Investigates relationships between the study and making of art. Explores connections among written, visual, and performance arts and engages their intellectual, social, and aesthetic dimensions.
This class serves as a core course to the new concentration in IAS, Interdisciplinary Arts, as well as a VLPA area of knowledge course for students in all majors wishing to meet baccalaureate distribution requirements. In drawing together diverse art forms in a single class, it enables students to experience and understand relationships among the arts--as artists, writers, and performers themselves have cultivated and experienced throughout time. While some artists concentrate on one artistic form, almost all artists are influenced by multiple arts in creating their own work. Disciplinary study of single art forms makes this rich panoply of relations invisible, or at the very least, difficult to study.
So the guiding theoretical framework for this class is the term Gesamtkunstwerk, a total work of art. We will be visiting three time period, ancient Greece with Aeschylus' Oresteia, 17th century Italy with Monteverdi's L'Orfeo, and 20th century Europe with Stravinsky's Oedipus Rex. At each juncture we will examine the principal texts and representations of each and draw in other works--textual, visual, and performed--that play off of the themes of the tragic House of Atreus, the Orphic legend, and Oedipus.
Student learning goals
to explore the relationship between past artistic accomplishment and innovation, or between artistic traditions and creativity
to read deeply, write about, analyze, and interpret works of art in disciplinary and interdisciplinary ways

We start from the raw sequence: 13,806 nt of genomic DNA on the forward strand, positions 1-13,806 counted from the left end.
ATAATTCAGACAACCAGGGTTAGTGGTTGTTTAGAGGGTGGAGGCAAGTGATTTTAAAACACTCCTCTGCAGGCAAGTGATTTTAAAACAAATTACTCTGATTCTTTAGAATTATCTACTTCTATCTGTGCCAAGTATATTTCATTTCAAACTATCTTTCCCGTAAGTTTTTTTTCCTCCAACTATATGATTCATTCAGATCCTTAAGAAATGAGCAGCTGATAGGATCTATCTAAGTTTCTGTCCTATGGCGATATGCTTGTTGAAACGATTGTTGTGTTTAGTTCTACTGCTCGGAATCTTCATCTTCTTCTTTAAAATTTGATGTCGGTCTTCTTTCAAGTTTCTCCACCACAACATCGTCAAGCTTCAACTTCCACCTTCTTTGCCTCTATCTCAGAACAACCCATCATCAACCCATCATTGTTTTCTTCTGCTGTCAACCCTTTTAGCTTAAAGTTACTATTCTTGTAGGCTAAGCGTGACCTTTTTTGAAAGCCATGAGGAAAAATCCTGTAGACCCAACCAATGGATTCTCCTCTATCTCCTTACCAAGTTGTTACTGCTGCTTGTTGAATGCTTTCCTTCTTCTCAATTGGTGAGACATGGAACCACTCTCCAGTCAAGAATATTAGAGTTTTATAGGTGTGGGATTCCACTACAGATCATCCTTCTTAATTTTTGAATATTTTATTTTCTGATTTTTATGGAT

to explore relationships among creative writing, visual arts, and performance arts
to explore ways of talking and writing about works of art
to explore the making of art
to explore relationships among diverse social worlds, art worlds, and their artistic products/productions
General method of instruction
We will be reading the central texts, watching visual presentations, including attending a live performance off campus, and creating works of art in and out of class. Lecture/discussions, short in-class writing assignments, group projects, and synthetic take-home exams constitute the main ways of teaching and learning.
Humanities classes, classes in performance, visual arts, creative writing would be appropriate. We are offering arts techniques classes in Interdisciplinary Arts at the 200 level winter quarter that would be an adjunct to this class.
Class assignments and grading
Short papers, take-home exams, and at least one creative project.
As this class takes shape, there will be opportunities for explorations that will be ungraded in anticipation of graded work through creative projects(s), shorter writing assignments, and exams.